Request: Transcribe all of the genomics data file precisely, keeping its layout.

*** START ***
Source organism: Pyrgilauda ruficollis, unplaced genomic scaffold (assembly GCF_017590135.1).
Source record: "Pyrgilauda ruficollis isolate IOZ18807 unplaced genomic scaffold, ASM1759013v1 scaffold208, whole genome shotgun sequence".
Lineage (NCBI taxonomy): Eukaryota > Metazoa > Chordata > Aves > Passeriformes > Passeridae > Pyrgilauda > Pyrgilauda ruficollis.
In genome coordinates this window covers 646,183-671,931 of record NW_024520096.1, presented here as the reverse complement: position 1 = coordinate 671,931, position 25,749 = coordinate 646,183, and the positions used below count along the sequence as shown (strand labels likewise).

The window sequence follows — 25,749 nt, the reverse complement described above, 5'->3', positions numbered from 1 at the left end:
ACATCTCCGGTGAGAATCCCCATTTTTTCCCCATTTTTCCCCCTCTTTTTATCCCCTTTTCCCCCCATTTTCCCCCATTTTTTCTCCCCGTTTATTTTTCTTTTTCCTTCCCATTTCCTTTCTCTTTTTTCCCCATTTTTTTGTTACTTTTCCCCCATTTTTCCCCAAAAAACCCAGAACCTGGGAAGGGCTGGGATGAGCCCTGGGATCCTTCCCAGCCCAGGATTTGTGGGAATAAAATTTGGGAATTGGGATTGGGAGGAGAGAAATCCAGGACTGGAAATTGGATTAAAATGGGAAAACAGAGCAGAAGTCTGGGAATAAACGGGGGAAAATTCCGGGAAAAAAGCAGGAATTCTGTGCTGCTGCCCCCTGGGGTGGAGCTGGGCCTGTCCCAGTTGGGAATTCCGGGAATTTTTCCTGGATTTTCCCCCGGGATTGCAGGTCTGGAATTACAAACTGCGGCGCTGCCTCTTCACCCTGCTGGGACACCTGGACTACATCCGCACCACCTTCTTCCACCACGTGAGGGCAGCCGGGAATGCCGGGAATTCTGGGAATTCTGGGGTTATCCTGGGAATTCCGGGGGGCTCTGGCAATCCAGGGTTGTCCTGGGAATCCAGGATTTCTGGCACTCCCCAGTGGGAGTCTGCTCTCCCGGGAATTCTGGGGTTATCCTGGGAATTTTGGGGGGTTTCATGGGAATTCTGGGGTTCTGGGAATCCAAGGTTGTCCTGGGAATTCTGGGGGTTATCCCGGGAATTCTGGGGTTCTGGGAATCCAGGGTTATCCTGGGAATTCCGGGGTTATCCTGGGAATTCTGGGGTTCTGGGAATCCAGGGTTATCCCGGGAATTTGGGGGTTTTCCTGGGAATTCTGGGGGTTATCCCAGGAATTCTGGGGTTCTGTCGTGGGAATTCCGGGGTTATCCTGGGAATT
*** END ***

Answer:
Source organism: Pyrgilauda ruficollis, unplaced genomic scaffold (assembly GCF_017590135.1).
Source record: "Pyrgilauda ruficollis isolate IOZ18807 unplaced genomic scaffold, ASM1759013v1 scaffold208, whole genome shotgun sequence".
Lineage (NCBI taxonomy): Eukaryota > Metazoa > Chordata > Aves > Passeriformes > Passeridae > Pyrgilauda > Pyrgilauda ruficollis.
In genome coordinates this window covers 646,183-671,931 of record NW_024520096.1, presented here as the reverse complement: position 1 = coordinate 671,931, position 25,749 = coordinate 646,183, and the positions used below count along the sequence as shown (strand labels likewise).

The window sequence follows — 25,749 nt, the reverse complement described above, 5'->3', positions numbered from 1 at the left end:
ACATCTCCGGTGAGAATCCCCATTTTTTCCCCATTTTTCCCCCTCTTTTTATCCCCTTTTCCCCCCATTTTCCCCCATTTTTTCTCCCCGTTTATTTTTCTTTTTCCTTCCCATTTCCTTTCTCTTTTTTCCCCATTTTTTTGTTACTTTTCCCCCATTTTTCCCCAAAAAACCCAGAACCTGGGAAGGGCTGGGATGAGCCCTGGGATCCTTCCCAGCCCAGGATTTGTGGGAATAAAATTTGGGAATTGGGATTGGGAGGAGAGAAATCCAGGACTGGAAATTGGATTAAAATGGGAAAACAGAGCAGAAGTCTGGGAATAAACGGGGGAAAATTCCGGGAAAAAAGCAGGAATTCTGTGCTGCTGCCCCCTGGGGTGGAGCTGGGCCTGTCCCAGTTGGGAATTCCGGGAATTTTTCCTGGATTTTCCCCCGGGATTGCAGGTCTGGAATTACAAACTGCGGCGCTGCCTCTTCACCCTGCTGGGACACCTGGACTACATCCGCACCACCTTCTTCCACCACGTGAGGGCAGCCGGGAATGCCGGGAATTCTGGGAATTCTGGGGTTATCCTGGGAATTCCGGGGGGCTCTGGCAATCCAGGGTTGTCCTGGGAATCCAGGATTTCTGGCACTCCCCAGTGGGAGTCTGCTCTCCCGGGAATTCTGGGGTTATCCTGGGAATTTTGGGGGGTTTCATGGGAATTCTGGGGTTCTGGGAATCCAAGGTTGTCCTGGGAATTCTGGGGGTTATCCCGGGAATTCTGGGGTTCTGGGAATCCAGGGTTATCCTGGGAATTCCGGGGTTATCCTGGGAATTCTGGGGTTCTGGGAATCCAGGGTTATCCCGGGAATTTGGGGGTTTTCCTGGGAATTCTGGGGGTTATCCCAGGAATTCTGGGGTTCTGTCGTGGGAATTCCGGGGTTATCCTGGGAATT